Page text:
And more often than not, the hardest part of this work for all of us is simply normalizing these stresses and frustrations. I wish frequently this WASN’T such a normal scenario, but for this area in particular, it’s pretty much par for the course with High Tech clients. When I meet with HR or executive folks who want a therapist’s perspective on what they can do to improve employee quality of life, I can guarantee the LAST thing they want to hear is the truth: please stop expecting as normal the unreasonable standards for job execution you have bought into for this industry, and projecting that deadly bullshit onto your employees to deliver. It’s debilitating, demoralizing, and destabilizing them, and it’s damaging their lives outside of work; the cascading impact on people who don’t even work for you is inescapable, and costly. They want to hear instead that they can fix everything by supplying in-office massages or yoga, or enforced mindfulness training, or more mandatory “fun, team-building” exercises–the ones often scheduled outside of work hours, thereby eating into what little personal time or homelife these employees may have left. Resentment builds quickly, and if it’s not adequately offset by salary and benefits, it’s certainly not met by upgrading cafeteria service to near-gourmet provision, or adding laundry/drycleaning services (though some clients who have worked for employers providing on-site, licensed daycare have reported that as being a singularly-game-changing factor).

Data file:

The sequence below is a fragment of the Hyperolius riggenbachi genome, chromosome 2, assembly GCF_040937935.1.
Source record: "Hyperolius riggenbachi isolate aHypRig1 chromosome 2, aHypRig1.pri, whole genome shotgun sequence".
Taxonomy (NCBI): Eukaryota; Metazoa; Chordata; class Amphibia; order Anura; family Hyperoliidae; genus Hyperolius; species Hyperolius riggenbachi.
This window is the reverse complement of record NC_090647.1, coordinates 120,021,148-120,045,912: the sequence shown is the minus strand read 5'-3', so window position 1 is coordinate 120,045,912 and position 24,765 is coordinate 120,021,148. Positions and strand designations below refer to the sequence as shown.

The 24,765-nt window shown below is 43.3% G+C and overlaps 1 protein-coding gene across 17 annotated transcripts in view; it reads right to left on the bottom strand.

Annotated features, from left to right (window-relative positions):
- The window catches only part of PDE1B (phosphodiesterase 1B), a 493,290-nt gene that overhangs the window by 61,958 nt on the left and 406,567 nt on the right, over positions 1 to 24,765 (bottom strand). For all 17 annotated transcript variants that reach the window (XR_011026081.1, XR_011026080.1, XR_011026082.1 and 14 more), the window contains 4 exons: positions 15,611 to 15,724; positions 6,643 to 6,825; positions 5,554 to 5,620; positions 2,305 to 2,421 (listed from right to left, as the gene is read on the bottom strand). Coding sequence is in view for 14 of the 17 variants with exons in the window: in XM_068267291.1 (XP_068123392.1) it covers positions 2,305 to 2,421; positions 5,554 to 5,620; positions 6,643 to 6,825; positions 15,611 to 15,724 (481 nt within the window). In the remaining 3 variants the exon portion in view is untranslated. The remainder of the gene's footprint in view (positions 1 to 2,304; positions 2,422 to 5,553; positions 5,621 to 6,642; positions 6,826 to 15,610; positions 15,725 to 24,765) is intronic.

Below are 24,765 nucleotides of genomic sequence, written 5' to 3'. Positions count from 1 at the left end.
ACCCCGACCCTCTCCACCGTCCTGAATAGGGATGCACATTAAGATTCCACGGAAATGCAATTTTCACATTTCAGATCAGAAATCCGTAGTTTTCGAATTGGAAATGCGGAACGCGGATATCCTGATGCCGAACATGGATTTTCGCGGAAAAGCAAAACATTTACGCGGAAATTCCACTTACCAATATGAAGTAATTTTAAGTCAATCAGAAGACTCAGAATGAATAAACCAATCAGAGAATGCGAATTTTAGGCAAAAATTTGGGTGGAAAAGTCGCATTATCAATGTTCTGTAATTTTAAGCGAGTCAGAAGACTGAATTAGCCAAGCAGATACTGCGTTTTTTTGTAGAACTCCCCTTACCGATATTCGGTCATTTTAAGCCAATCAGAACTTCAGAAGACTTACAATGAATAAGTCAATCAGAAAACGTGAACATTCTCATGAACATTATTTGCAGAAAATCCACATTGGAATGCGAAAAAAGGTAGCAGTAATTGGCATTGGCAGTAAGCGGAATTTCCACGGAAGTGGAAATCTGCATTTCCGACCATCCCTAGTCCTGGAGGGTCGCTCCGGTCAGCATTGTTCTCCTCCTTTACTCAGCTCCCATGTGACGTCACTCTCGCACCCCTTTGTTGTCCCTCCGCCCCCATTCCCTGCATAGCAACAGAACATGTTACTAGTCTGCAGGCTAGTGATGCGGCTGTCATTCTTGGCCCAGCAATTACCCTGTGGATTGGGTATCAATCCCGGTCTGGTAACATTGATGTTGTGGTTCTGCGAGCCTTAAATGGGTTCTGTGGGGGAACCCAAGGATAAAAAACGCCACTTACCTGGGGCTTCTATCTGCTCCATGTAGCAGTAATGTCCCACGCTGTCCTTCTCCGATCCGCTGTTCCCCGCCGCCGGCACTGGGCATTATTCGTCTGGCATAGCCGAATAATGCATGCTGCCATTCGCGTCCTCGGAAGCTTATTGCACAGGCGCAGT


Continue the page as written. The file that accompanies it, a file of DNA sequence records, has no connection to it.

Again, very few of these issues are specific to the world of software development. But the typical project cycle and sometimes-unrealistic expectations for deliverables and performance metrics, tied to some of the highest payscales of any industry (even outside of the C-suite bonuses), make it a damnably difficult work scenario from which to walk away. And it *IS* endemic to High Tech that corporate “solutions” look more like changing the physical work environment rather than changing the mental environment defining their sense of work/life balance. Not a lot of us make the leap OUT of High Tech for something… else; the Golden Handcuffs are deemed too worthwhile. And that may be true, until we start to look at the impact on more than just the immediate employees, a whopping part of the cost remains borne by those invisible shoulders of spouses, partners, children, families in general.
This NEEDS to change.
* — With apologies; I have been trying for three weeks now to find enough motivation and impetus to write, and it just hasn’t been there. “Getting back on track” is definitely a work in progress, but I’m getting there… kinda. Sorta. Eventually…